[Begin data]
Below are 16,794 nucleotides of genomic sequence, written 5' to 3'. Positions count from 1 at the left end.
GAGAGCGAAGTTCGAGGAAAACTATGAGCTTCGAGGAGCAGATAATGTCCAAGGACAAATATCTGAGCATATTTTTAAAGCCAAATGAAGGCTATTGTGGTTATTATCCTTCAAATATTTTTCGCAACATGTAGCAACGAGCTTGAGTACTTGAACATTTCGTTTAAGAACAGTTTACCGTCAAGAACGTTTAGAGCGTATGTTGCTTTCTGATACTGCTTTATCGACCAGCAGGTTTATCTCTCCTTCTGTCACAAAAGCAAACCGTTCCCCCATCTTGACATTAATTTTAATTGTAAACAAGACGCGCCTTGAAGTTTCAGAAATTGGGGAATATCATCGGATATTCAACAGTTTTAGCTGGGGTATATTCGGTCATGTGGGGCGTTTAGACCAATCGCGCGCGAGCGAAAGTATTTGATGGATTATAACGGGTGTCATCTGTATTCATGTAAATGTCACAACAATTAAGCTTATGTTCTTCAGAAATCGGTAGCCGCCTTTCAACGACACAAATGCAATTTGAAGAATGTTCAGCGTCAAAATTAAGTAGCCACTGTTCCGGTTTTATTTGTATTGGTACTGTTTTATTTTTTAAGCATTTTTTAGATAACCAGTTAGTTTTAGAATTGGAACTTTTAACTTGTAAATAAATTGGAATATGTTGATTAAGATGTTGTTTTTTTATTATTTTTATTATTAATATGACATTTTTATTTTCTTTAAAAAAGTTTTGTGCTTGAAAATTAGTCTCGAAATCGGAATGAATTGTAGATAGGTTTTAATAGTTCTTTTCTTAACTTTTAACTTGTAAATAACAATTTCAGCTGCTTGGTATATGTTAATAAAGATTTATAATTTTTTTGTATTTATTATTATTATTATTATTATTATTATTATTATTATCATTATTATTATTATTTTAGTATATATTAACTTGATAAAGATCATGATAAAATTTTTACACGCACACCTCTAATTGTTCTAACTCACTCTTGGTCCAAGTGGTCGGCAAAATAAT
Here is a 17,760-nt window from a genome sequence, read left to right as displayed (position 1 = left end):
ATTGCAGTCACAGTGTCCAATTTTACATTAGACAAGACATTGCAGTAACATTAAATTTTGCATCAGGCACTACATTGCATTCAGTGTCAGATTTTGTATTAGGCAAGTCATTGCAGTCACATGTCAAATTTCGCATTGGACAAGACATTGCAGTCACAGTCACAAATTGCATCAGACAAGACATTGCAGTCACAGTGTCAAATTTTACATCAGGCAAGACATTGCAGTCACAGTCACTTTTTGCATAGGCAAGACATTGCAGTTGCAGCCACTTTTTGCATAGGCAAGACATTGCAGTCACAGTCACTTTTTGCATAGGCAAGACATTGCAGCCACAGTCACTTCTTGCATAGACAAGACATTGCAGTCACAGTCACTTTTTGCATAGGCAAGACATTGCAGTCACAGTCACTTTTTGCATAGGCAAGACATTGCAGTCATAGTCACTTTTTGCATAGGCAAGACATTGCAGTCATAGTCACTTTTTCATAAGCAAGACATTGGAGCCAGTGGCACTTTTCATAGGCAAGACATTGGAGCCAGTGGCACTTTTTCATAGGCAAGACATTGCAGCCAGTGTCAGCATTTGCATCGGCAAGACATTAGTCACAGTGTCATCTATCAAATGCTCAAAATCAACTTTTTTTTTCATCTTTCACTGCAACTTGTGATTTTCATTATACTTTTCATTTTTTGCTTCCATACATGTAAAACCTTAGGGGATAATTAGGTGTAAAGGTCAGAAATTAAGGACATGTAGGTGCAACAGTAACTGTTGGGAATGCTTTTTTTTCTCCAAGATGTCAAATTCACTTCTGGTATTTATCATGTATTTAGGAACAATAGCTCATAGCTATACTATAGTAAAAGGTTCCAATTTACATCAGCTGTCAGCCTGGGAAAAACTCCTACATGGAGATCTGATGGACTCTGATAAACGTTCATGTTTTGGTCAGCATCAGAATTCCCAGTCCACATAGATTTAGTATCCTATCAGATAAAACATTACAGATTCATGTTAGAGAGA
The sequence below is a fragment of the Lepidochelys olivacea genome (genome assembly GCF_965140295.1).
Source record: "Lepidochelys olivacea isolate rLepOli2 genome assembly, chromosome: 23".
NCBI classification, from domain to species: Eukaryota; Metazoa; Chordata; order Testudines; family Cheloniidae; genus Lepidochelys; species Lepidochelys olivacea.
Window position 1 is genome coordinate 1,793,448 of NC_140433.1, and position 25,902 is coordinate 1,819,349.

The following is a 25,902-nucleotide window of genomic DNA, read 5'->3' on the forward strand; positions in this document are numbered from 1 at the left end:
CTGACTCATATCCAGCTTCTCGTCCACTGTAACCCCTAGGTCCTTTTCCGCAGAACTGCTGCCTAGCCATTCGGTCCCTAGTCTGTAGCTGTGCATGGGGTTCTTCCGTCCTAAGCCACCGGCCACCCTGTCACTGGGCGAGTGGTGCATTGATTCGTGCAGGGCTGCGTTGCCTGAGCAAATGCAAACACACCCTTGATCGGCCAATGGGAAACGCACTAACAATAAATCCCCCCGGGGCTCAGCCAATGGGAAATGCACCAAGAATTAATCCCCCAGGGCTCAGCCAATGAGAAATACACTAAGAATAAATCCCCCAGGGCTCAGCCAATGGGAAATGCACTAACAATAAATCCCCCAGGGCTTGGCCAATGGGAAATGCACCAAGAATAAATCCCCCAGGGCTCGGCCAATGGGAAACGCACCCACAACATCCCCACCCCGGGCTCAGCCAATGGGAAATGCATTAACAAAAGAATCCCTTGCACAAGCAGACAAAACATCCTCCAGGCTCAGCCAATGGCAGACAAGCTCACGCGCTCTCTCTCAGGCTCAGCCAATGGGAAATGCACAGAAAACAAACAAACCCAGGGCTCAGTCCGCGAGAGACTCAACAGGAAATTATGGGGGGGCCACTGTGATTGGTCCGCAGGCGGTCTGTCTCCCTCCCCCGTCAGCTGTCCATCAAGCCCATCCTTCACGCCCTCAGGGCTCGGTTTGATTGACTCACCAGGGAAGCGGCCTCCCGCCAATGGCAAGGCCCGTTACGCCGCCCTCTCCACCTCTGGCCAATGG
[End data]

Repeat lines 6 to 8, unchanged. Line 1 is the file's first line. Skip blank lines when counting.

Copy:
Source record: "Lepidochelys olivacea isolate rLepOli2 genome assembly, chromosome: 23".
NCBI classification, from domain to species: Eukaryota; Metazoa; Chordata; order Testudines; family Cheloniidae; genus Lepidochelys; species Lepidochelys olivacea.
Window position 1 is genome coordinate 1,793,448 of NC_140433.1, and position 25,902 is coordinate 1,819,349.